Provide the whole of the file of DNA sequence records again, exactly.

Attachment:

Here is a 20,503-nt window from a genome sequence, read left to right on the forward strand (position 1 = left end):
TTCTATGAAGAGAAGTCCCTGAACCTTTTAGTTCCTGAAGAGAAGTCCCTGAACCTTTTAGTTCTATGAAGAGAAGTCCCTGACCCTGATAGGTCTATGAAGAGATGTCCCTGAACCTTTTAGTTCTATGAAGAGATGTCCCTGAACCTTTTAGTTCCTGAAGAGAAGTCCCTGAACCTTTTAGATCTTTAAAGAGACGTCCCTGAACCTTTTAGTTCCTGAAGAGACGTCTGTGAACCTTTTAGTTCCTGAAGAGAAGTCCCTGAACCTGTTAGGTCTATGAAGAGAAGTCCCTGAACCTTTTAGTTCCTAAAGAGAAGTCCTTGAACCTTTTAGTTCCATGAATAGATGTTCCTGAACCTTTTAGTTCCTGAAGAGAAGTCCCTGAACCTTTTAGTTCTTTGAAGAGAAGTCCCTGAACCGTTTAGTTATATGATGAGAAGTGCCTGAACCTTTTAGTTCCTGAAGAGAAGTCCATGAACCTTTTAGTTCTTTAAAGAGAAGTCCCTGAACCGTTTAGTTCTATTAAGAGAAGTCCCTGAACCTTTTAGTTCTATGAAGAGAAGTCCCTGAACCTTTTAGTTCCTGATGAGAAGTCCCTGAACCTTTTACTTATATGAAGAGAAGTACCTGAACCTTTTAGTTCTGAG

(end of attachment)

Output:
Here is a 20,503-nt window from a genome sequence, read left to right on the forward strand (position 1 = left end):
TTCTATGAAGAGAAGTCCCTGAACCTTTTAGTTCCTGAAGAGAAGTCCCTGAACCTTTTAGTTCTATGAAGAGAAGTCCCTGACCCTGATAGGTCTATGAAGAGATGTCCCTGAACCTTTTAGTTCTATGAAGAGATGTCCCTGAACCTTTTAGTTCCTGAAGAGAAGTCCCTGAACCTTTTAGATCTTTAAAGAGACGTCCCTGAACCTTTTAGTTCCTGAAGAGACGTCTGTGAACCTTTTAGTTCCTGAAGAGAAGTCCCTGAACCTGTTAGGTCTATGAAGAGAAGTCCCTGAACCTTTTAGTTCCTAAAGAGAAGTCCTTGAACCTTTTAGTTCCATGAATAGATGTTCCTGAACCTTTTAGTTCCTGAAGAGAAGTCCCTGAACCTTTTAGTTCTTTGAAGAGAAGTCCCTGAACCGTTTAGTTATATGATGAGAAGTGCCTGAACCTTTTAGTTCCTGAAGAGAAGTCCATGAACCTTTTAGTTCTTTAAAGAGAAGTCCCTGAACCGTTTAGTTCTATTAAGAGAAGTCCCTGAACCTTTTAGTTCTATGAAGAGAAGTCCCTGAACCTTTTAGTTCCTGATGAGAAGTCCCTGAACCTTTTACTTATATGAAGAGAAGTACCTGAACCTTTTAGTTCTGAG